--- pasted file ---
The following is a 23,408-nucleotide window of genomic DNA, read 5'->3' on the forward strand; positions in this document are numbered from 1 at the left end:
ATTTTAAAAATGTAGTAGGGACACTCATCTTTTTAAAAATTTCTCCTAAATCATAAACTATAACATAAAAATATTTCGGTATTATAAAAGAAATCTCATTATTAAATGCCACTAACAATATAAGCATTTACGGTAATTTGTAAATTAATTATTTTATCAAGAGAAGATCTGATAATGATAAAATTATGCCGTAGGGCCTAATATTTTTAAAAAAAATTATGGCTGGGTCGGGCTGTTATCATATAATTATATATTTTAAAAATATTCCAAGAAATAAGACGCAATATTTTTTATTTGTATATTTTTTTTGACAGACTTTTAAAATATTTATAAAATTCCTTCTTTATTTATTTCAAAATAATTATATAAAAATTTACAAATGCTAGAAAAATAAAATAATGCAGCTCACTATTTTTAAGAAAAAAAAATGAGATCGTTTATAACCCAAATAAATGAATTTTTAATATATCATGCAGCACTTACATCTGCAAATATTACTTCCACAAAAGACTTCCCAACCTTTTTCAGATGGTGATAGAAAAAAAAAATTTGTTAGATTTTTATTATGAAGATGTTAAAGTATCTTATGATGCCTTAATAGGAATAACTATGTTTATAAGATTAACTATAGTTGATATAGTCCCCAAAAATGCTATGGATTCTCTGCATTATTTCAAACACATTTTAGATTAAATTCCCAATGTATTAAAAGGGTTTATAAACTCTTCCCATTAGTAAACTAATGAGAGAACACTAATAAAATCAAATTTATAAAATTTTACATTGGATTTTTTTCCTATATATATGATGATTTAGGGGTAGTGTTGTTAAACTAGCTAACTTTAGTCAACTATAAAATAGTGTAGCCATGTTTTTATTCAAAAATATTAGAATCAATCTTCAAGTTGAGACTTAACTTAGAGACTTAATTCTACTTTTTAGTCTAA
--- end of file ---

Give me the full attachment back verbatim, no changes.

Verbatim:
The following is a 23,408-nucleotide window of genomic DNA, read 5'->3' on the forward strand; positions in this document are numbered from 1 at the left end:
ATTTTAAAAATGTAGTAGGGACACTCATCTTTTTAAAAATTTCTCCTAAATCATAAACTATAACATAAAAATATTTCGGTATTATAAAAGAAATCTCATTATTAAATGCCACTAACAATATAAGCATTTACGGTAATTTGTAAATTAATTATTTTATCAAGAGAAGATCTGATAATGATAAAATTATGCCGTAGGGCCTAATATTTTTAAAAAAAATTATGGCTGGGTCGGGCTGTTATCATATAATTATATATTTTAAAAATATTCCAAGAAATAAGACGCAATATTTTTTATTTGTATATTTTTTTTGACAGACTTTTAAAATATTTATAAAATTCCTTCTTTATTTATTTCAAAATAATTATATAAAAATTTACAAATGCTAGAAAAATAAAATAATGCAGCTCACTATTTTTAAGAAAAAAAAATGAGATCGTTTATAACCCAAATAAATGAATTTTTAATATATCATGCAGCACTTACATCTGCAAATATTACTTCCACAAAAGACTTCCCAACCTTTTTCAGATGGTGATAGAAAAAAAAAATTTGTTAGATTTTTATTATGAAGATGTTAAAGTATCTTATGATGCCTTAATAGGAATAACTATGTTTATAAGATTAACTATAGTTGATATAGTCCCCAAAAATGCTATGGATTCTCTGCATTATTTCAAACACATTTTAGATTAAATTCCCAATGTATTAAAAGGGTTTATAAACTCTTCCCATTAGTAAACTAATGAGAGAACACTAATAAAATCAAATTTATAAAATTTTACATTGGATTTTTTTCCTATATATATGATGATTTAGGGGTAGTGTTGTTAAACTAGCTAACTTTAGTCAACTATAAAATAGTGTAGCCATGTTTTTATTCAAAAATATTAGAATCAATCTTCAAGTTGAGACTTAACTTAGAGACTTAATTCTACTTTTTAGTCTAA